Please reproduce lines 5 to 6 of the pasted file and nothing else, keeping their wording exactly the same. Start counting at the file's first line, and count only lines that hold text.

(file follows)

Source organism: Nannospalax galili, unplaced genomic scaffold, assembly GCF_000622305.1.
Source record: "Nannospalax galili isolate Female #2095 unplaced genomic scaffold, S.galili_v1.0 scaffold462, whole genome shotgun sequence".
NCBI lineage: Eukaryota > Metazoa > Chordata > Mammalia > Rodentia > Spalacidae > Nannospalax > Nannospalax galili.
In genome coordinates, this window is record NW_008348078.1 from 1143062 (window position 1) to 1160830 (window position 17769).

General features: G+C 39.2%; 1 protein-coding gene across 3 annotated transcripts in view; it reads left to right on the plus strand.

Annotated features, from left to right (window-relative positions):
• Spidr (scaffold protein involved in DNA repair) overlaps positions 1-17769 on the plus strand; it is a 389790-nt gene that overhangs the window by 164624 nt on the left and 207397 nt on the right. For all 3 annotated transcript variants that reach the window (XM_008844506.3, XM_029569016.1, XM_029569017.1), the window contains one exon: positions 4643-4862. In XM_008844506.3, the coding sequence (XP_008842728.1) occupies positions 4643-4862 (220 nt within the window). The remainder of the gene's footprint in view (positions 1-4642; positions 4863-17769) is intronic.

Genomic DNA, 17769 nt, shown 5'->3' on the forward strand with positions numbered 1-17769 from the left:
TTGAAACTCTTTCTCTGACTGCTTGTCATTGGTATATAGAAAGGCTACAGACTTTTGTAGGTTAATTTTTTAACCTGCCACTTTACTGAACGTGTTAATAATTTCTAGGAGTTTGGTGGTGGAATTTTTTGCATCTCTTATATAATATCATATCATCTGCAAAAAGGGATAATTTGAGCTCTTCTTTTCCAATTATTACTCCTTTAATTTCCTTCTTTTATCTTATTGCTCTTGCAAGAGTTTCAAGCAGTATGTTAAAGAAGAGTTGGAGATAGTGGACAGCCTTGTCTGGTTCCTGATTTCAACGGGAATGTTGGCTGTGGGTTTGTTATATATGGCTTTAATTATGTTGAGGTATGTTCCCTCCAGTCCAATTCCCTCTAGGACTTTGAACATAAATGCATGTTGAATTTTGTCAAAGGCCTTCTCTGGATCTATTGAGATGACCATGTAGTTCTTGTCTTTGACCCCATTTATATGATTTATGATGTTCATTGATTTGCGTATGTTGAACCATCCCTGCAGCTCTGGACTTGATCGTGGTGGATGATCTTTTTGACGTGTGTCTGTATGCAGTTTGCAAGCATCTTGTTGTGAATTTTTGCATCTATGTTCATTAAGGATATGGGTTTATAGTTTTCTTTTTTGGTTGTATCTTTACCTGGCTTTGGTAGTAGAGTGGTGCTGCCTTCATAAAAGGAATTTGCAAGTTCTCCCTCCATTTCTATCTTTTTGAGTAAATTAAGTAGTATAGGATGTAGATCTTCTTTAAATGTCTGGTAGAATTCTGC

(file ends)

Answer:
General features: G+C 39.2%; 1 protein-coding gene across 3 annotated transcripts in view; it reads left to right on the plus strand.

Annotated features, from left to right (window-relative positions):